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Joshua Chapter 22: The 2 1/2 Tribes go Home, The Altar called Ed

Dec 15th, 2009 | By | Category: Joshua, Verse by Verse --Studies led by Br. Frank Shallieu (Click on Book name)

The 2 1/2 tribes replied, “We did not build the altar to make offerings. We are not challenging the sanctity of the Tabernacle altar in Shiloh, for this is an altar of witness.” Their explanation was interesting because the Great Pyramid, which is called an altar, is not for burnt offerings (Isa. 19:19). Thus an altar can be just a pillar monument, a witness. The 2 1/2 tribes continued, “We placed the altar in a prominent position so that it would be seen easily and our children and succeeding generations would be constantly reminded that we are brethren of the 9 ½ tribes. We have the same God. And we want you to remember too.” Thus the structure was to be a memorial altar that God’s promises were made to all 12 tribes. This wise strategy served a twofold purpose: to remind (1) the 2 1/2 tribes and (2) the 9 1/2 tribes that they all worshipped the same God.

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Joshua Chapter 23: Joshua warns Israel about Straying from God

Dec 15th, 2009 | By | Category: Joshua, Verse by Verse --Studies led by Br. Frank Shallieu (Click on Book name)

Peoples (“nations”), that is, remnants of nations, remained in parts of Israel. The Philistines were quite numerous and caused problems later on. The Gibeonites were another example. They had made a covenant with Israel through deceit and now would be hewers of wood and drawers of water. There was danger of being contaminated by heathen religions through contact with these peoples.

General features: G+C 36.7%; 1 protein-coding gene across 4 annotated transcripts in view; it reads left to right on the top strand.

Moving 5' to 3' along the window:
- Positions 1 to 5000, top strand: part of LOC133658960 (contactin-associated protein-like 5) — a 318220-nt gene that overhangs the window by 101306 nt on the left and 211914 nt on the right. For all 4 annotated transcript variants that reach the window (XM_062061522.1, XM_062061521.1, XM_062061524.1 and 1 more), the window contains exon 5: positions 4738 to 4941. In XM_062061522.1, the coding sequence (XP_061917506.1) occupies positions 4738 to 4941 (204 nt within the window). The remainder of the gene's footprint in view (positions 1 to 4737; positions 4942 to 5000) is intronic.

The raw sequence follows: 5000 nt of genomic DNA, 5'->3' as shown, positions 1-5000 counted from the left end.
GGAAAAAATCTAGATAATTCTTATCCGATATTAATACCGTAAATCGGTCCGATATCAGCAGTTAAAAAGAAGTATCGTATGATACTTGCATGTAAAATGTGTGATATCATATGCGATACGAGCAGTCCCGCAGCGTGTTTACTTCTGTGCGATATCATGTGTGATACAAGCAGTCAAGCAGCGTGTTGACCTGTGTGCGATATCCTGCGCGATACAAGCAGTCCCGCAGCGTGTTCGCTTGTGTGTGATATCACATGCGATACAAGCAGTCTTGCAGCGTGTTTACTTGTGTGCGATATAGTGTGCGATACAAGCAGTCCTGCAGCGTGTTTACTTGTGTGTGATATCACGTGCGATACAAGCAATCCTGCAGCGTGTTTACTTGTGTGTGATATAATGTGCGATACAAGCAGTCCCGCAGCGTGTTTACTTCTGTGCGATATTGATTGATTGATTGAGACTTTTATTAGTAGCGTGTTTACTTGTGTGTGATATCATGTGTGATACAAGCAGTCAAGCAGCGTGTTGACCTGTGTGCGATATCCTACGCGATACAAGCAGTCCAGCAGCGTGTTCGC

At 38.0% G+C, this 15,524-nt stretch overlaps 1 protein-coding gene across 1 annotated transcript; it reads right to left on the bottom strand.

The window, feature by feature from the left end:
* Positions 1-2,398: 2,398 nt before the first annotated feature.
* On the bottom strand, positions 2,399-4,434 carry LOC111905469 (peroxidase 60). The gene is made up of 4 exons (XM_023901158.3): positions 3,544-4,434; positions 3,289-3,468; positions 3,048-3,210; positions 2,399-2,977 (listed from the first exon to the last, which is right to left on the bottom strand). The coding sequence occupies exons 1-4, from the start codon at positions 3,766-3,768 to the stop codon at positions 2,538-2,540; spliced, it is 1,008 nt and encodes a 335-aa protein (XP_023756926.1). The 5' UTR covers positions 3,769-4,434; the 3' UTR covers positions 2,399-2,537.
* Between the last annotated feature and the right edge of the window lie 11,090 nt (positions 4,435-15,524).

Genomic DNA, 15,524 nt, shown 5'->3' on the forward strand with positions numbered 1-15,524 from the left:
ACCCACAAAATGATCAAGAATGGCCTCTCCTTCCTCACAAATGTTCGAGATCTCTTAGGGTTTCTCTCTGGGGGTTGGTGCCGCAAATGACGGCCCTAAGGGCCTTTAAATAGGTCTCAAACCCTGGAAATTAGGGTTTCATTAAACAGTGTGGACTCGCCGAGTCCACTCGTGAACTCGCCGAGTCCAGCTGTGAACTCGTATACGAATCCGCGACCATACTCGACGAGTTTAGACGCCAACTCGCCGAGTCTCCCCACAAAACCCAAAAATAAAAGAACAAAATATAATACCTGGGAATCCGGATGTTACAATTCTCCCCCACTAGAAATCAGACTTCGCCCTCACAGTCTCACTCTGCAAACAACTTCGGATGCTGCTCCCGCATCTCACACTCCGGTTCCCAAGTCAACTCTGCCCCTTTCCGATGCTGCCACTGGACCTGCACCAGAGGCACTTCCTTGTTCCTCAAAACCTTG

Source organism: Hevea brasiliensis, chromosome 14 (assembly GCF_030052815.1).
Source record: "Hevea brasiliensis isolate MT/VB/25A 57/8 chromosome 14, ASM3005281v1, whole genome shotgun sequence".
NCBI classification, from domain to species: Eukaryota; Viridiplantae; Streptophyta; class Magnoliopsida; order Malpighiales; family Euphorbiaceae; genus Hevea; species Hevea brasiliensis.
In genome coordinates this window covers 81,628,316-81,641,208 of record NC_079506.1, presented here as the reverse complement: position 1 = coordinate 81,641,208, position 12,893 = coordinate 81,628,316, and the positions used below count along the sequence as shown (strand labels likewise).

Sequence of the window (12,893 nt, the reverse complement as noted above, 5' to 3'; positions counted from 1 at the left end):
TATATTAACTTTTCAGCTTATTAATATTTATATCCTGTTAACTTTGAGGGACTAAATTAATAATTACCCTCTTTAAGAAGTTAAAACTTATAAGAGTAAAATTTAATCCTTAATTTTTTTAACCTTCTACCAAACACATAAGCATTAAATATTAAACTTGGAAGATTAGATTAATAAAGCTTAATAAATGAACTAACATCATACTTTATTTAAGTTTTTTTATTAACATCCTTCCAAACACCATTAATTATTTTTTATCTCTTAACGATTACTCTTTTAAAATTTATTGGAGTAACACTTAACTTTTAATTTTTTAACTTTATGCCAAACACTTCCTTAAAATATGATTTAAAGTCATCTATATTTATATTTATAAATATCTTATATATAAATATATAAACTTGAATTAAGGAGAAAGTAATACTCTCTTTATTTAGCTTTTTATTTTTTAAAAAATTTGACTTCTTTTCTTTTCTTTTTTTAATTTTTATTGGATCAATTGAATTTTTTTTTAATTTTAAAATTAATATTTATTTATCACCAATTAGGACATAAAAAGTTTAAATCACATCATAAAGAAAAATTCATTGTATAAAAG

Moses had spoken similarly. God warned that intermarriage with the heathen would be a snare and a trap, scourges, and thorns—and would lead to the Israelites’ destruction.

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Joshua Chapter 24: History of Israel, Death of Joshua

Dec 15th, 2009 | By | Category: Joshua, Verse by Verse --Studies led by Br. Frank Shallieu (Click on Book name)

Joshua was saying that Terah and Abraham were ungodly unbelievers in the world, but they were called out. God took Abraham, the Israelites’ forefather, out of that environment and made him a believer. Abraham was brought through the “flood” (across the Euphrates) just as the Israelites were brought through the Red Sea and across the river Jordan. The spiritual lesson is that the heritage of the old man, which is ingrained in our human nature, will again conquer us if we do not fight. We must resist the world, the flesh, and the devil. Joshua was telling the Israelites to resist temptations—to remain obedient. By tracing this history, Joshua showed how God led the Israelites.